President Mahmoud Ahmadinejad said Iran will pursue its nuclear program, defying demands to curb the work three days after the United Nations said the country isn't cooperating with a probe into possible weapons development, reported Bloomberg.
``The nuclear issue is over,'' Ahmadinejad said today at a Tehran news conference broadcast live by state television. ``Pressure will not have an impact on the determination of the Iranian people'' to carry on with atomic research, he said.
Iran refused to answer questions about possible nuclear- weapons activity and expanded its production of atomic fuel at a facility in Natanz, the UN's International Atomic Energy Agency said in a report published Sept. 15.
Iran's defiance increased tension between the Persian Gulf country and Western powers over the program, which the U.S. and some major allies say is cover for weapons development. The government in Tehran faces further isolation, the U.S. said following the IAEA report, while France said it will back moves for a fourth round of UN sanctions against the country.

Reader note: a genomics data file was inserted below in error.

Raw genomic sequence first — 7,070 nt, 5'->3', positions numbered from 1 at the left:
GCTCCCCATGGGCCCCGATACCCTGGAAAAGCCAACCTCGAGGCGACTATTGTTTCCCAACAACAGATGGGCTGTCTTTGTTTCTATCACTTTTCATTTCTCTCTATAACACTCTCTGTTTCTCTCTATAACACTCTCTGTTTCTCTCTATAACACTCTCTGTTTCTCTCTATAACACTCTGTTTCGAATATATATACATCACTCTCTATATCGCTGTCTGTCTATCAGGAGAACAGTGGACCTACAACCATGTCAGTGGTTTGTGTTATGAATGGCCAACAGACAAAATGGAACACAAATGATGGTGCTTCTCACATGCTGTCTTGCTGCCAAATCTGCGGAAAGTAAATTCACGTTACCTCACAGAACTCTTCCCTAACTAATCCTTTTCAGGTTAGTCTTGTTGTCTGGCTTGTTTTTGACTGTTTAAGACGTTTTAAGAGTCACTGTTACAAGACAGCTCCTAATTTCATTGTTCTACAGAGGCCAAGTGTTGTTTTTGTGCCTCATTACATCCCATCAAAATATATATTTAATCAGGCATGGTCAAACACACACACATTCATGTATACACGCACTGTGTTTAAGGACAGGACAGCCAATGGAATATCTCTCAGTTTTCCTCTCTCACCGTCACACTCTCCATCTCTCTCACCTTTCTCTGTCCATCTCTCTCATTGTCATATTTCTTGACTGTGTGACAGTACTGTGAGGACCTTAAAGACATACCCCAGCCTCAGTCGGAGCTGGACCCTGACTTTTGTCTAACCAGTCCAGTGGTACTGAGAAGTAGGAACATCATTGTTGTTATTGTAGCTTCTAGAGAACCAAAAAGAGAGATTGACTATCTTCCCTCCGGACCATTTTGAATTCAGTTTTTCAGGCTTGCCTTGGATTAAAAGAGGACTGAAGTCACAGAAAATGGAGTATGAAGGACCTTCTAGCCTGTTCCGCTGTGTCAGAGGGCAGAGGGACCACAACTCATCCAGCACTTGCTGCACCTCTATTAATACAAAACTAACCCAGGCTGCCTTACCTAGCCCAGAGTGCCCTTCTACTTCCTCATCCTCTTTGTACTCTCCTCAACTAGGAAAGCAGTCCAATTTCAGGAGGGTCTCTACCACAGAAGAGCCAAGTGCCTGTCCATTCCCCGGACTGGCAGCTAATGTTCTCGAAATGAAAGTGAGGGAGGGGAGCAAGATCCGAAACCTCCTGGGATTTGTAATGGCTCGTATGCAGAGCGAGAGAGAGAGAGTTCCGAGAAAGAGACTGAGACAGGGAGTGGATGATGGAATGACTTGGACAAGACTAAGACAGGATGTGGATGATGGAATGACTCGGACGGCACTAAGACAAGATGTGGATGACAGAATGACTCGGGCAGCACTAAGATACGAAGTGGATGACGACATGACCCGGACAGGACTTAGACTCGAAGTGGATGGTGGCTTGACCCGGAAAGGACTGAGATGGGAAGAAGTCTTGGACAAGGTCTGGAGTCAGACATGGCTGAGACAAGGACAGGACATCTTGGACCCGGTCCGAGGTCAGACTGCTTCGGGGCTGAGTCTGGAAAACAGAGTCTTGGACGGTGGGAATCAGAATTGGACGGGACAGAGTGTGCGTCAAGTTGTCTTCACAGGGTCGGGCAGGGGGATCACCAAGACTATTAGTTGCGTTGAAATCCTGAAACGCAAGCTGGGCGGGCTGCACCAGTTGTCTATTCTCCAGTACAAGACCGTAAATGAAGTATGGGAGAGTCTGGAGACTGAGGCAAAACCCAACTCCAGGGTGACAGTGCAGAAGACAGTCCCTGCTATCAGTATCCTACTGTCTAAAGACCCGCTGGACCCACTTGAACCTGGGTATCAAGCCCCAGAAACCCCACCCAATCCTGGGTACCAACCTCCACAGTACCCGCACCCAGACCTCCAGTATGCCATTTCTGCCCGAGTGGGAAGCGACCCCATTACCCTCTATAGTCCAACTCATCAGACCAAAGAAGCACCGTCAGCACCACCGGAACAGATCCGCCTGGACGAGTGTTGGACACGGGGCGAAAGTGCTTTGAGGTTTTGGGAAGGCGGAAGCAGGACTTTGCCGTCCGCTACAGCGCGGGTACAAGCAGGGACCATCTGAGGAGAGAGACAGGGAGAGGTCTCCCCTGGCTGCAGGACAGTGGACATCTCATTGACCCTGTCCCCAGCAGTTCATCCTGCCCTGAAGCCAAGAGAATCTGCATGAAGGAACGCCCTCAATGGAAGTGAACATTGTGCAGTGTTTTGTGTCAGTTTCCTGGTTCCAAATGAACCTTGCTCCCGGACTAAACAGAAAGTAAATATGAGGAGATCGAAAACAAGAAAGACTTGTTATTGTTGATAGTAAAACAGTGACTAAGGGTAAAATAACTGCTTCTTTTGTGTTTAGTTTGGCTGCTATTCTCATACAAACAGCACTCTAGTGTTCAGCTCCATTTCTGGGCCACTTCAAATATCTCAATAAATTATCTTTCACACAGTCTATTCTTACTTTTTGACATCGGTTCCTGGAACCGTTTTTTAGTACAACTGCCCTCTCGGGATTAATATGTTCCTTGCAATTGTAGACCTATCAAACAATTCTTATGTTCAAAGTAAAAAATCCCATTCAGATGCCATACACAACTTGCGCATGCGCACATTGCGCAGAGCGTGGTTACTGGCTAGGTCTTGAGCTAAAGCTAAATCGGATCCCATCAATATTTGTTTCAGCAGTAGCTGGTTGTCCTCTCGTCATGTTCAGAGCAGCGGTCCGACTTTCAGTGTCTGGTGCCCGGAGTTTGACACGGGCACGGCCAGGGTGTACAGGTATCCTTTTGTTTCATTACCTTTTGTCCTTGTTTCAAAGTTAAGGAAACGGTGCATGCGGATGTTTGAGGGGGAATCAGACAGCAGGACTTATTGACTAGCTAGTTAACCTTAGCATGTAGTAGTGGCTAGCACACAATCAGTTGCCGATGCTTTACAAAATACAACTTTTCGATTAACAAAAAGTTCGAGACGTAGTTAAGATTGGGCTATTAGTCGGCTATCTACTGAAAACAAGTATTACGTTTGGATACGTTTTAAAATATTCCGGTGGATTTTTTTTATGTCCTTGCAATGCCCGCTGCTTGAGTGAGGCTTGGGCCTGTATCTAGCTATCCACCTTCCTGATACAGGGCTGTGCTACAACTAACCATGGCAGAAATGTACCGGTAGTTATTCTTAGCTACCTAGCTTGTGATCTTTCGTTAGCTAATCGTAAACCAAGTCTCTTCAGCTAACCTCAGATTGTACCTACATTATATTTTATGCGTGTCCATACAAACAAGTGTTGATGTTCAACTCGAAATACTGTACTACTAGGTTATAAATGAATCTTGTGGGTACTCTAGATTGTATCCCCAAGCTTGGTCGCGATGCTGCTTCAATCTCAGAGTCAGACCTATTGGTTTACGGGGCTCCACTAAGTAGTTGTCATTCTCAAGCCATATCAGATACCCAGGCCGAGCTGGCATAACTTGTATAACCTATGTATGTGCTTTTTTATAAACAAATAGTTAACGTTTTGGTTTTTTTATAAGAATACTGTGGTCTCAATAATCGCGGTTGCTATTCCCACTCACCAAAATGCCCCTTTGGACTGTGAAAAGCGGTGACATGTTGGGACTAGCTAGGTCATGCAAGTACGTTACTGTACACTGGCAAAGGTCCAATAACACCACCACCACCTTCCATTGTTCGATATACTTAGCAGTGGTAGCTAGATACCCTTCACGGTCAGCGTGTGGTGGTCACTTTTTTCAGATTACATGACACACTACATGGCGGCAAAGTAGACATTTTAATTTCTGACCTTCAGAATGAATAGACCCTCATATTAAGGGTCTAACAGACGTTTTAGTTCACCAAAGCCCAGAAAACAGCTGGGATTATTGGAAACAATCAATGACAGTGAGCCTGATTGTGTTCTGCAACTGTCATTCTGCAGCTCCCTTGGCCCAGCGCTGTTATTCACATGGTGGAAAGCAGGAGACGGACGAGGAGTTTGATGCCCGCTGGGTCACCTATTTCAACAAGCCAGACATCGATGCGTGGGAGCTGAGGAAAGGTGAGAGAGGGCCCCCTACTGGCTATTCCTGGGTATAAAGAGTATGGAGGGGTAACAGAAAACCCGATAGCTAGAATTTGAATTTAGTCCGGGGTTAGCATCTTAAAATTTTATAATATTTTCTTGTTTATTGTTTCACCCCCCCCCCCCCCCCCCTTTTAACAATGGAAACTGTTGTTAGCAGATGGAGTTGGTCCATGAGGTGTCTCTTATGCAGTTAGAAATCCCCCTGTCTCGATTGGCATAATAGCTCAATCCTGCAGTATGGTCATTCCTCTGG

The UN Security Council has repeatedly called on Iran to halt its enrichment of uranium, a process that can fuel a nuclear power station or form the core of a bomb.
Iran says its program is for civilian use, intended to generate electricity, and legal under the nuclear Non- Proliferation Treaty, to which it is a signatory.
The State Department said Sept. 16 that U.S., U.K., French, Chinese, Russian and German diplomats will discuss the dispute tomorrow, ahead of the UN General Assembly in New York next week. Those countries' foreign ministers are scheduled to talk about possible further steps in the dispute at the Assembly. Ahmadinejad is due to attend the UN gathering.
China indicated Sept. 16 that it may not be prepared to back further sanctions, with Foreign Ministry spokeswoman Jiang Yu saying that negotiation was ``the only way'' to resolve the dispute.
Tension with the West over the war in Georgia has sharpened Russian opposition to pressuring Iran at the UN, U.S. and British envoys said last week. China and Russia are both veto-wielding, permanent members of the Security Council.